[openstack-dev] [all] [tc] unconstrained growth, why?

Doug Hellmann doug at doughellmann.com
Wed Feb 17 14:28:54 UTC 2016

Excerpts from Chris Dent's message of 2016-02-17 11:30:29 +0000:
> On Tue, 16 Feb 2016, Doug Hellmann wrote:
> > If we want to do that, we should change the rules because we put
> > the current set of rules in place specifically to encourage more
> > project teams to join officially. We can do that, but that discussion
> > deserves its own thread.
> (Yeah, that's why I changed the subject header: Indicate change of
> subject, but maintain references.)

Ah, my mailer continued to thread it together with the other messages.

> I'm not sure what the right thing to do is, but I do think there's a
> good opportunity to review what various initiatives (big tent, death
> to stackforge, tags, governance changes, cross-project work) are trying
> to accomplish, whether they are succeeding, what the unintended
> consequences have been.
> >> For the example of Poppy, there is nothing that requires it be a part
> >> of OpenStack for it to be useful to OpenStack nor for it to exist as
> >> a valuable part of the open source world.
> >
> > Nor is there for lots of our existing official projects. Which ones
> > should we remove?
> The heartless rationalist in me says "most of them". The nicer guy
> says "this set is grandfathered, henceforth we're more strict".

Right. Poppy has been around longer than some of those, so it hardly
seems fair to them to do that.

> A reason _I_[1] think we need to limit things is because from the
> outside OpenStack doesn't really look like anything that you can put
> a short description on. It's more murky than that and it is hard to
> experience positive progress in a fog. Many people react to this fog
> by focusing on their specific project rather than OpenStack at
> large: At least there they can see their impact.

I've never understood this argument. OpenStack is a community
creating a collection of tools for building clouds. Each part
implements a different set of features, and you only need the parts
for the features you want.  In that respect, it's no different from
a Linux distro. You need a few core pieces (kernel, init, etc.),
and you install the other parts based on your use case (hardware
drivers, $SHELL, $GUI, etc.).

Are people confused about what OpenStack is because they're looking
for a single turn-key system from a vendor? Because they don't know
what features they want/need? Or are we just doing a bad job of
communicating the product vs. kit nature of the project?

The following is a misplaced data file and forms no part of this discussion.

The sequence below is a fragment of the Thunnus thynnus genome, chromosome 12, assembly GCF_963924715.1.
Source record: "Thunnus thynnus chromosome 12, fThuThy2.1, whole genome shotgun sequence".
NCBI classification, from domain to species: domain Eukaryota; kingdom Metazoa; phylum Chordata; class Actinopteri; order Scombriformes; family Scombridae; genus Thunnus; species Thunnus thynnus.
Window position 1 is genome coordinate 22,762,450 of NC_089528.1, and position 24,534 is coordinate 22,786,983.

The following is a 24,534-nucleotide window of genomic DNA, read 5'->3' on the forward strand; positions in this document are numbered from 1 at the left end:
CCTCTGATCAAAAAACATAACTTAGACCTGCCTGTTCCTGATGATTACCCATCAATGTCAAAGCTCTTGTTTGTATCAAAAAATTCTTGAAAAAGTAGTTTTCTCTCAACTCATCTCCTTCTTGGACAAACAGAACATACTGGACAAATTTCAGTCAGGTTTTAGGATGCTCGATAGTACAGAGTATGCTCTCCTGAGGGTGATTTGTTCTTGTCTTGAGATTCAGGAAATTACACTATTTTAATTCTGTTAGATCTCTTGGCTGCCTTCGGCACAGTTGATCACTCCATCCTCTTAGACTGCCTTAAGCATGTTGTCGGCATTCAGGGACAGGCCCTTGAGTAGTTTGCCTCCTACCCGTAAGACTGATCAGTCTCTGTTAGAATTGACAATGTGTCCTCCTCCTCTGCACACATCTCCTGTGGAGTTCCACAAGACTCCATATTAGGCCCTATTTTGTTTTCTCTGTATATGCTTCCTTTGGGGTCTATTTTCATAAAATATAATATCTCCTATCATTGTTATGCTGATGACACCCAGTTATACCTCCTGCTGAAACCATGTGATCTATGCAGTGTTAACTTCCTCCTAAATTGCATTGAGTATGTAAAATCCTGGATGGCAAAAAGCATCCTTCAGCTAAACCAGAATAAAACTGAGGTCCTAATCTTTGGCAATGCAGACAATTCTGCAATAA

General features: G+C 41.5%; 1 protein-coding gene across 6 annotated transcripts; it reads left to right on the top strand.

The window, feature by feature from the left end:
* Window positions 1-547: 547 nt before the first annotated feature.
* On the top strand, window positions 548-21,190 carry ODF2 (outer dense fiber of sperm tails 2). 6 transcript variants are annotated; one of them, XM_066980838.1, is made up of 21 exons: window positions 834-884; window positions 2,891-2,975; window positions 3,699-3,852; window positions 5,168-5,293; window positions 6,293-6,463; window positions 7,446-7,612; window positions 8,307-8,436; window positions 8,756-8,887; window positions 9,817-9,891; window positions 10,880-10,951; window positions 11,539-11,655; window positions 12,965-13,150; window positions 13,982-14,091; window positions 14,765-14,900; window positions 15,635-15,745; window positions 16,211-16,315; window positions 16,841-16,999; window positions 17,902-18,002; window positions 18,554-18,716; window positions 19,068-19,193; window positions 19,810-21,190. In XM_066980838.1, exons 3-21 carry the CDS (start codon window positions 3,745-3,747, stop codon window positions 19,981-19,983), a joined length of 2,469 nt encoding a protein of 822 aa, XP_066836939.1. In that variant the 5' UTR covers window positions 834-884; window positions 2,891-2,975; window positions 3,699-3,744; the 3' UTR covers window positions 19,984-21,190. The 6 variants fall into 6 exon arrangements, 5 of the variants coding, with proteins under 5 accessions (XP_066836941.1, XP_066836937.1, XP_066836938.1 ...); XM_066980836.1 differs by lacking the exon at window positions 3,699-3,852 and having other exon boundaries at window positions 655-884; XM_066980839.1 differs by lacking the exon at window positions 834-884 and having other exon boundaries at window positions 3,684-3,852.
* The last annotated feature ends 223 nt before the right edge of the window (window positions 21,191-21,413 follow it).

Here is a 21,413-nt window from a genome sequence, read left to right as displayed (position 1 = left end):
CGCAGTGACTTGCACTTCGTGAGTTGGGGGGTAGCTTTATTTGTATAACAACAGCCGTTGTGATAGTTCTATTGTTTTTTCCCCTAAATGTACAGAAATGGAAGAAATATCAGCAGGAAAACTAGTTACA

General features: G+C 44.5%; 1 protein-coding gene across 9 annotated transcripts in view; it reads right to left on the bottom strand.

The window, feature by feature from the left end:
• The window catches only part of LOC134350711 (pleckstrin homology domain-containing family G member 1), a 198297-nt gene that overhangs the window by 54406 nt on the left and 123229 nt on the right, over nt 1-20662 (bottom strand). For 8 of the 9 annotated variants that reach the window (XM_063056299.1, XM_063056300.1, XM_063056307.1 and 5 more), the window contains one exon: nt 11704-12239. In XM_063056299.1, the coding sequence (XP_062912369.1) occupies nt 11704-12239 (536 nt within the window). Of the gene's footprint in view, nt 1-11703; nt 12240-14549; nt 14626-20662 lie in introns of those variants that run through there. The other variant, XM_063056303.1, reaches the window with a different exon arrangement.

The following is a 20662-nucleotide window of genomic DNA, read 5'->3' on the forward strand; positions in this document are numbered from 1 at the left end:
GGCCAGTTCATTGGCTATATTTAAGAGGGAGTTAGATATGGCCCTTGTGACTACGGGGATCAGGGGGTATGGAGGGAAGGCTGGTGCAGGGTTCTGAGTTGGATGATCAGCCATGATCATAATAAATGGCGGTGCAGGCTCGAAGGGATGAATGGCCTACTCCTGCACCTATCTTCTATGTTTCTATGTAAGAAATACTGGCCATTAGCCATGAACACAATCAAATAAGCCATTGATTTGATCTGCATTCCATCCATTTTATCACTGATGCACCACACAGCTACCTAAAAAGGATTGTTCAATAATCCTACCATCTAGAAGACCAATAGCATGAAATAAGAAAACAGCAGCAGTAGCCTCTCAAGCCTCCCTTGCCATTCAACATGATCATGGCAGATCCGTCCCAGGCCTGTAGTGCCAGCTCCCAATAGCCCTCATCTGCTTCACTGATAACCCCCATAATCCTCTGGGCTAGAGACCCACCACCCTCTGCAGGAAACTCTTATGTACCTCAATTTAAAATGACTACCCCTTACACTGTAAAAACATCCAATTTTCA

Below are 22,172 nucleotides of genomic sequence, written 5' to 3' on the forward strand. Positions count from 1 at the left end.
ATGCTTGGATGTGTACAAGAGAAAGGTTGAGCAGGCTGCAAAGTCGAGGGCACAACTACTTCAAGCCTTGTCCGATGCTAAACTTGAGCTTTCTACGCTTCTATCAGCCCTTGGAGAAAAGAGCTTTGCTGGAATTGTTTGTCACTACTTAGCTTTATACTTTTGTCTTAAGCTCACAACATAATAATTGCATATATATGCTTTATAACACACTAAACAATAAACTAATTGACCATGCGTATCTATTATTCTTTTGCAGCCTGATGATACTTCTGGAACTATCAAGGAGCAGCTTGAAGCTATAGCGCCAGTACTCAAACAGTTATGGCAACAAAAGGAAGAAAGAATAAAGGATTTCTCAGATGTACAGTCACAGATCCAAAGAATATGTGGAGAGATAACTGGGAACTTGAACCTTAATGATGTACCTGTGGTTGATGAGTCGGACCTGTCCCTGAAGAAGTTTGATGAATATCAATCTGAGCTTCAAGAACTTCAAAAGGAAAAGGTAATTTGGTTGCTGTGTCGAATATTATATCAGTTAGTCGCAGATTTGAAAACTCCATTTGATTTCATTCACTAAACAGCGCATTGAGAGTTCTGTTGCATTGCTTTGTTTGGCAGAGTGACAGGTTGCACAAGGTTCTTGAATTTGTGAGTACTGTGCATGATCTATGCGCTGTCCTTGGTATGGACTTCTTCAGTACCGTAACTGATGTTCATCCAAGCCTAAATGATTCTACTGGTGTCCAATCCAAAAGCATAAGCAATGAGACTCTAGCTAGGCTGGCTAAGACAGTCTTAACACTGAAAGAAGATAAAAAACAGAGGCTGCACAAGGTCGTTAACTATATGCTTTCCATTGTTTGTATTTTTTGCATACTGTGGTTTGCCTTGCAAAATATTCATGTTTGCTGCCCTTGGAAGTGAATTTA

> This results in increasing the fog because cross-project concerns (which
> help unify the vision and actuality that is OpenStack) get less
> attention and the cycle deepens.

I'm not sure cross-project issues are really any worse today than
when I started working on OpenStack a few years ago. In fact, I think
they're significantly better.

At the time, there were only the integrated projects and no real
notion that we would add a lot of new ones. We still had a hard
time recruiting folks to participate in release management, docs,
Oslo, infra, etc. The larger community and liaison system has
improved the situation. There's more work, because there are more
projects, but by restructuring the relationship of the vertical and
horizontal teams to require project teams to participate explicitly
we've reduced some of the pressure on the teams doing the coordination.

Architecturally and technically, project teams have always wanted
to go their own way to some degree. Experimentation with different
approaches and tools to address similar problems like that is good,
and success has resulted in the adoption of more common tools like
third-party WSGI frameworks, test tools, and patterns like the specs
review process and multiple teams managing non-client libraries.
So on a technical front we're doing better than the days where we
all just copied code out of nova and modified it for our own purposes
without looking back.

We also have several new cross-project "policy" initiatives like
the API working group, the new naming standards thing, and cross-project
spec liaisons. These teams are a new, more structured way to
collaborate to solve some of the issues we dealt with in the early
days through force of personality, or by leaving it up to whoever
was doing the implementation.  All of those efforts are seeing more
success because people showed up to collaborate and reach consensus,
and stuck through the hard parts of actually documenting the decision
and then doing the work agreed to. Again, we could always use more
help, but I see the trend as improving.

We've had to change our approaches to dealing with the growth,
and we still have a ways to go (much of it uphill), but I'm not
prepared to say that we've failed to meet the challenge.


> [1] Other people, some reasonable, some not, will have different
> opinions. Yay!

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